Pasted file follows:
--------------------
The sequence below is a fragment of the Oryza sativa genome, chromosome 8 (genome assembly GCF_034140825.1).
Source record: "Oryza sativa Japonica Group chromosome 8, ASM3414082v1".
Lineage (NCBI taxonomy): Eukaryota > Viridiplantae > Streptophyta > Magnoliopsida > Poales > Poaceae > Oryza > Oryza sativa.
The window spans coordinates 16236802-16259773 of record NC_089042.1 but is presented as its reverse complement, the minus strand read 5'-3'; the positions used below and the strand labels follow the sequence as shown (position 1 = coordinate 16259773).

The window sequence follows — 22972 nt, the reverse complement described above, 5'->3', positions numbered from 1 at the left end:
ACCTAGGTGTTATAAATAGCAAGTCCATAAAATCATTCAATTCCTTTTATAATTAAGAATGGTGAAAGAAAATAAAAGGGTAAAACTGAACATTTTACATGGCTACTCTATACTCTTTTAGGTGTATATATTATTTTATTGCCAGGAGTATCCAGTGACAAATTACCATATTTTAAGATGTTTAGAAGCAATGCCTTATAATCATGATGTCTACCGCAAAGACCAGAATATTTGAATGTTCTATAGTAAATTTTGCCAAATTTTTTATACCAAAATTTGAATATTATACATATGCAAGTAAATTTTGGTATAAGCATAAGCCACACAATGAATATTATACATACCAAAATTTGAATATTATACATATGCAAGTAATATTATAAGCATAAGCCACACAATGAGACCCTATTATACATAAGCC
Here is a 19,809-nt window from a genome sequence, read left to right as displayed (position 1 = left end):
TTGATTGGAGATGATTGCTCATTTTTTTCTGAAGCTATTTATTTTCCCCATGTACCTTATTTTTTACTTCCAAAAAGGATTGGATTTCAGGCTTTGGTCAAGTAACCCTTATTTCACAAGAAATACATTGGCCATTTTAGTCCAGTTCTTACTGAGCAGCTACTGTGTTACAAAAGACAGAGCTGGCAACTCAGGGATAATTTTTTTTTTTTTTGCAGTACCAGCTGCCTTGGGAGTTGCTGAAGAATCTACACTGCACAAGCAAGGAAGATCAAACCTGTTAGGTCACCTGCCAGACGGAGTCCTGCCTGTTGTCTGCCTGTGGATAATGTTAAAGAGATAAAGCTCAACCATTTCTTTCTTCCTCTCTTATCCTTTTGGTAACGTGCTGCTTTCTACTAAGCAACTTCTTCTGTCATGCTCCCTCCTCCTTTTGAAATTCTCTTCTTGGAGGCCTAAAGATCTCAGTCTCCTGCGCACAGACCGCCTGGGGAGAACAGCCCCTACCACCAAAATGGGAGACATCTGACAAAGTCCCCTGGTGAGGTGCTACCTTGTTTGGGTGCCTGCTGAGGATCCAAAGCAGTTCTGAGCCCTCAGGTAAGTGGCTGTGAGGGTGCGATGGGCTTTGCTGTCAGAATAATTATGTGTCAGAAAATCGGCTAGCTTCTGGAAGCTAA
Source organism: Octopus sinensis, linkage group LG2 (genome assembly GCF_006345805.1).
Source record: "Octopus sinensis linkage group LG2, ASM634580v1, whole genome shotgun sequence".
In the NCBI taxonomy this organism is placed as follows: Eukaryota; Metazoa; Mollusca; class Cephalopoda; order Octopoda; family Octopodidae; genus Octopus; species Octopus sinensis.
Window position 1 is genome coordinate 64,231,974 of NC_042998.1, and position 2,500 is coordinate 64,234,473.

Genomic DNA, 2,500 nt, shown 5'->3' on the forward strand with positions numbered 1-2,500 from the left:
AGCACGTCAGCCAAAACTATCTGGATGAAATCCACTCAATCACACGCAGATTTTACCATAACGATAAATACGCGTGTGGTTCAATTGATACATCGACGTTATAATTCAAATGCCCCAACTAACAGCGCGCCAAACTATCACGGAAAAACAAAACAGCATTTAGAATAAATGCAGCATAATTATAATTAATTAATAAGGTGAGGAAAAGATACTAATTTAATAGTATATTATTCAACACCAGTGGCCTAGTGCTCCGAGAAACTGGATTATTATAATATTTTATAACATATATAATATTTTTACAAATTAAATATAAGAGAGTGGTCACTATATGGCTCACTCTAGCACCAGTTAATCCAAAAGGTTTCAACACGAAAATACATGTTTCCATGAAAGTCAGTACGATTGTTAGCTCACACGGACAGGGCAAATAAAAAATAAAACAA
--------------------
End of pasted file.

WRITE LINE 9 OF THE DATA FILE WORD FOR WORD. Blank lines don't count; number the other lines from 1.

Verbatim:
Source organism: Octopus sinensis, linkage group LG2 (genome assembly GCF_006345805.1).